This will be unsurprising to anyone who’s even half aware of what’s going on here.
Facebook allows “free expression” — but only as long as it’s a message they approve of.
Forget the part about not allowing “false information about COVID-19 that could contribute to physical harm.” That’s exactly what the agenda is.
They did not even fact-check this post — it was removed immediately by the algorithm, which clearly shows that it’s designed to take down anything that does not support the agenda.
All of the information in the original post is accurate and verifiable, even by their own sources, such as the CDC. And this information is what can actually protect people from harm.
But they can’t allow that. They can’t allow the truth — they can only allow lies which they call the truth, and which they use to call the truth lies, and which they use to hurt people.
People are getting hurt and killed by this vaccine. And people who speak out against it are being portrayed and punished as criminals, by the criminals. (Unsurprising; they are always doing what they are accusing you of doing).
There’s no reason for me to be a part of that.
I’ve been seeing people get banned for years, but this is the first one I have experienced myself. I used Facebook differently than most though — when I first joined back in 2009, it was to get alternative information from independent sources. That’s what I liked about it. I was never into the popularity contest. I liked finding real people, all over the world. It was treasure trove in that way.
Those days are long gone now. After some harsh experiences, I’ve mostly stopped connecting with others and retreated into hermitage, and given up posting since I am pretty sure I was already shadow-banned — my posts were being delivered to only 1-2% of people who “like” my page. So it doesn’t hold much of a draw for me anymore, anyway.
So, unlike most people who ride out their bans until they can start posting again, I have deactivated my Facebook, indefinitely.
Not that Facebook will notice or care. Even if the entire info-warrior scene disappeared from Facebook, it would hardly make a dent. Facebook is there to manage the sheeple, and to collect ad revenue off them.
Sorry, but my behavior is not going to be conditioned by Facebook disciplinarians. I’ll be shitposting on Twitter for now (which is where I got the above meme), though I know it’s obviously not much better, and focusing on moving on to better things, offline.
And possibly getting rid of my smartphone in the next year. It’s not going to be easy, since I use it for so many things, but I am in the process of figuring out alternatives to replace them with.
Hotspot for my laptop — this has been nice, I don’t have to have a contract for home internet service with one of the big ISP monopolies like Charter or Comcast and all the limitations and penalties that entails. It’s especially nice during the lockdown/mask situation, since it allows me to stay home rather than going to a public place for wi-fi, which is now either not open or requires mask-wearing (something I don’t do). There is one public place I occasionally go to and am able to get away with not wearing a mask… but at this point, I’d just rather be in the comfort of my own home.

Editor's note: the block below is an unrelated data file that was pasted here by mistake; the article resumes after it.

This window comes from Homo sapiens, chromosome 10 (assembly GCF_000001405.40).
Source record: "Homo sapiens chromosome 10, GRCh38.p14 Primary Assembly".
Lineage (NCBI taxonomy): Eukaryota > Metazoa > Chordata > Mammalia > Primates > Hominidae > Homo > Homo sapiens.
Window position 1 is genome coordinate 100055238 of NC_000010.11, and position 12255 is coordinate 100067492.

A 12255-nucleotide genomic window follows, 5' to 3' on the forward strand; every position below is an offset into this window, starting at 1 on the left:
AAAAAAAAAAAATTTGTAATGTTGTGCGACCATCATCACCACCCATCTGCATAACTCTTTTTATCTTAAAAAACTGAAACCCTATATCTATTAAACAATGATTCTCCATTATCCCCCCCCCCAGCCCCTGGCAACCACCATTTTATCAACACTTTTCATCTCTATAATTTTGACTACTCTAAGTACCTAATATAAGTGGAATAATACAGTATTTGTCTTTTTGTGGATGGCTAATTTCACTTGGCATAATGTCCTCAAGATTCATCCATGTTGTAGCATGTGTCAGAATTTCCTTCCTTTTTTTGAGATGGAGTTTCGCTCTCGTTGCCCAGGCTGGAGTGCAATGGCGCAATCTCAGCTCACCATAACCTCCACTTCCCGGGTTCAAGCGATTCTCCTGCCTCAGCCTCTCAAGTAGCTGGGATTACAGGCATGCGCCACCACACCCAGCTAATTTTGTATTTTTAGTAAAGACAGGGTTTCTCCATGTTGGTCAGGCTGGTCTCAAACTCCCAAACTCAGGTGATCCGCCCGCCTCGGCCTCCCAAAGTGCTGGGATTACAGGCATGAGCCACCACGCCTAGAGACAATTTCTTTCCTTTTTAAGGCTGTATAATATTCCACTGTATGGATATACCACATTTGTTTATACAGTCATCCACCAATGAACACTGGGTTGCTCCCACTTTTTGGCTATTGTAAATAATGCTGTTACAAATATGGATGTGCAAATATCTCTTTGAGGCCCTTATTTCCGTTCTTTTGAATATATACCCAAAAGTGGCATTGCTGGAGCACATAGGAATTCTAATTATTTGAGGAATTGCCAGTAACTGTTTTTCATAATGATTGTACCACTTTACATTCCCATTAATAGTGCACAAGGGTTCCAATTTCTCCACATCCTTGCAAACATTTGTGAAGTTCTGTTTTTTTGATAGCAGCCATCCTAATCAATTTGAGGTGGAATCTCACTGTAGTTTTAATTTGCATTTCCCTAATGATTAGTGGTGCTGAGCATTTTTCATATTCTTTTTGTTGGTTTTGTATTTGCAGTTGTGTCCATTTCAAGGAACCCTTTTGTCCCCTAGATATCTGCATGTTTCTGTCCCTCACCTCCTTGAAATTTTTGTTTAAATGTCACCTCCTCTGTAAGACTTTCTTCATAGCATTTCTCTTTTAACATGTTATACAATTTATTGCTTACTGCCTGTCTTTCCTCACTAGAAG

Music — I like streaming music and do it almost every day, whether at home or on the road. It’s been amazing to have access to pretty much any kind of music, and it’s also how I have discovered new music that I love. And all portable. This is going to be difficult to replace.
Navigation — I look at the map pretty much every day. And even though sometimes the map/directions are wrong and lead me to weird places, I still rely on it, even in my hometown. Not only do I use it to map out the route to my destination, but also to find bike trails, check traffic, find business hours, contact info, and reviews. It has also been a must while traveling, and convenient to save my favorite places. Again, this will be difficult to replace. I could just get a sat-nav unit for driving, which is probably the most important need for this feature.
Camera — one of the reasons I sought out the phone I have in particular — a Samsung Galaxy S8 — is for its camera, which is impressively high quality. I’ve even used it to make photo prints for an art show. However, I also always wanted a “real” camera, and finally got one, so losing the phone-cam feature isn’t such a big deal, though obviously a real camera is more bulky to carry around than a phone, so it probably won’t happen as much. Oh well, good thing I have a photographic memory. 😉
Internet browser, and I do prefer the handheld version rather than reading on my laptop, but not really a big deal to lose it. I rarely if ever take my phone out to Google (or DuckDuckGo) something when I’m out.
Instagram — this has been kind of my dream world. I don’t post much, but I love scrolling through photos, videos and captions that display my interests, including the Explore feature. It’s definitely one of the apps I use the most, even if it is a waste of time. I probably don’t really need it, I just enjoy it and find it relaxing.